Whilst it is not compulsory to have a guide for the Annapurna Circuit trek, it is strongly advised to go with an established guide – even if you are an experienced hiker. Local Nepalese guides have an unrivalled knowledge of the route, its challenges and variable. Whether it be knowing the logistics of managing the effects of altitude in the Himalayas, or something as simple as helping you arrange specific requirements with teahouses, guides provide invaluable support throughout the trek.
Eating and drinking
One of the main questions we get asked about any trek is – what will I be eating? Getting your nutrition and hydration is fundamental for a successful trek, so ensuring you are consuming as much and the correct food and liquids is very important. On the Annapurna Circuit, you should not consume drinking water without treating it first. To avoid creating plastic waste, we advise Bucketlisters to bring chlorine tablets or filtering water bottles on the hike, along with a well-sized bottle. Treat all water before drinking it.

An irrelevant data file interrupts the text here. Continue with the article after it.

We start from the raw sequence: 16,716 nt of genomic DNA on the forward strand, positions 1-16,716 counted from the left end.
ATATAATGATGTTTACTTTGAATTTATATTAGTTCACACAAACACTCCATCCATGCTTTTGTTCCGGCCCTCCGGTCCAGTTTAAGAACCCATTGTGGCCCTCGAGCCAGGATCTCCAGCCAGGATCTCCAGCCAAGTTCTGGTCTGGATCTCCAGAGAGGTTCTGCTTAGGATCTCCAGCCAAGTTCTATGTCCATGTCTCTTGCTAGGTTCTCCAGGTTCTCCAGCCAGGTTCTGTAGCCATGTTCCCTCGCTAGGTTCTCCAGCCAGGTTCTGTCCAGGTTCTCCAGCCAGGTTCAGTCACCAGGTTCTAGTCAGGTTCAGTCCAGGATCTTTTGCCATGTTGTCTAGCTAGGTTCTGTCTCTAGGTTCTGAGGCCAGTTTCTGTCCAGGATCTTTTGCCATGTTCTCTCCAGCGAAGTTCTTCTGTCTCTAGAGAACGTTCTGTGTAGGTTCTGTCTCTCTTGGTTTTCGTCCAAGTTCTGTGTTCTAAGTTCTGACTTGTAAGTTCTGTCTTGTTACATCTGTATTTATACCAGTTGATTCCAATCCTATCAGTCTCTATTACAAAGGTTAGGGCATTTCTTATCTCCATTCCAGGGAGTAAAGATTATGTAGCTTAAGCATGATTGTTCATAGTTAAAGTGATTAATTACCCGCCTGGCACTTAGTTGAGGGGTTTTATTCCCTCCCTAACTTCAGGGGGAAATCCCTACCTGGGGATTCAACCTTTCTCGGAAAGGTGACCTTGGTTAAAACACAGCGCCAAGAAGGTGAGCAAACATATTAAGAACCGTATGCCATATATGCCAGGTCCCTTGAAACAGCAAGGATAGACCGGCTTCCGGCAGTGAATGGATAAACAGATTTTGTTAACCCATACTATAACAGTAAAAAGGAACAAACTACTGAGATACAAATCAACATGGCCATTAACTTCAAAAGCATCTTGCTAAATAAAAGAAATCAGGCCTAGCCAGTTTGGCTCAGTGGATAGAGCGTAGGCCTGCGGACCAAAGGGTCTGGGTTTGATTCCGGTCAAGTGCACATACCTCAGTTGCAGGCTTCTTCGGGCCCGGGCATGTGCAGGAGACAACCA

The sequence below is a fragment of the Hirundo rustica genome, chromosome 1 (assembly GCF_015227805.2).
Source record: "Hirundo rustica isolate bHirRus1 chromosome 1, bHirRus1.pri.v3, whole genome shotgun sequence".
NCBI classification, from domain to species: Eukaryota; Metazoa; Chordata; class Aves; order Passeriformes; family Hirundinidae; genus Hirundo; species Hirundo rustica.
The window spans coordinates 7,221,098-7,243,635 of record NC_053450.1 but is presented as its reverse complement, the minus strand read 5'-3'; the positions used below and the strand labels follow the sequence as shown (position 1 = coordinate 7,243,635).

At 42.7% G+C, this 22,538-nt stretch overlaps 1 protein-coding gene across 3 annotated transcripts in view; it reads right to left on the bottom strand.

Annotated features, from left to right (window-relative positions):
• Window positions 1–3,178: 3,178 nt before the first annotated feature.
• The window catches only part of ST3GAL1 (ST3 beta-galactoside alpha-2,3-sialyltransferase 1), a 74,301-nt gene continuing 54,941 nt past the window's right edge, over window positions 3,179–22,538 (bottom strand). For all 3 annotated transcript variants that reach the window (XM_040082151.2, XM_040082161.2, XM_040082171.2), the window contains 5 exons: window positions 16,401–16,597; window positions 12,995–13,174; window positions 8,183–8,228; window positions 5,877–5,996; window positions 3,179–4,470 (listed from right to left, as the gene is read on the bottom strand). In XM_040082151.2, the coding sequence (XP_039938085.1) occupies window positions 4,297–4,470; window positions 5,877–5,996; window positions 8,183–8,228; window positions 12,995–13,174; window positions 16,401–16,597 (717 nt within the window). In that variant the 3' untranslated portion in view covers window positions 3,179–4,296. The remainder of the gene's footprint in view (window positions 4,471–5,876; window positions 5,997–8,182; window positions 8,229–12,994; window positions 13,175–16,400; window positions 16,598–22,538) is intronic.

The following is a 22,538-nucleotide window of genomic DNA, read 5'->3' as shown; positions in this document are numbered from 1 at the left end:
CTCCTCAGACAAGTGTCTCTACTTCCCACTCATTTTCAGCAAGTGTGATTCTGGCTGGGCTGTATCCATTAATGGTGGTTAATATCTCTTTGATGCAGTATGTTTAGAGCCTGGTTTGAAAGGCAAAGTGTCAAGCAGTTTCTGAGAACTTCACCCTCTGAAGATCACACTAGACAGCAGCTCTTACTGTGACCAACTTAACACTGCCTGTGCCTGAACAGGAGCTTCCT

Food will vary along the trek from lodge to lodge. However, generally, the menus will resemble the following:
Breakfast: Eggs (fried, boiled or posed), bread and cereals (porridge-oats, or muesli), plus tea and coffee.
Lunch: Choose from fried noodles (spaghetti or chow mein), mixed fried rice. spaghetti with tomato sauce, pizza or fried potatoes with cheese. Side items include potatoes and vegetables. Served with tea and coffee.
Dinner: Soup (mixed, vegetable, or chicken), followed by either noodles (spaghetti or chow mein), Nepalese dinner – dal bhat (lentil rice) with meat or vegetable curry, fried rice or momo (vegetable or meat dumpling), or yak steak with potatoes (chips or fried). Served with tea and coffee.
Those who follow a vegetarian or vegan diet need not be concerned – if you let us know with plenty of time in advance, we can cater to any dietary requirement on the trek. In fact, most trekkers choose to follow a vegetarian diet whilst hiking in the Himalayas, because meat has to be carried from Kathmandu or Pokhara, meaning it is generally safer on the stomach to avoid it.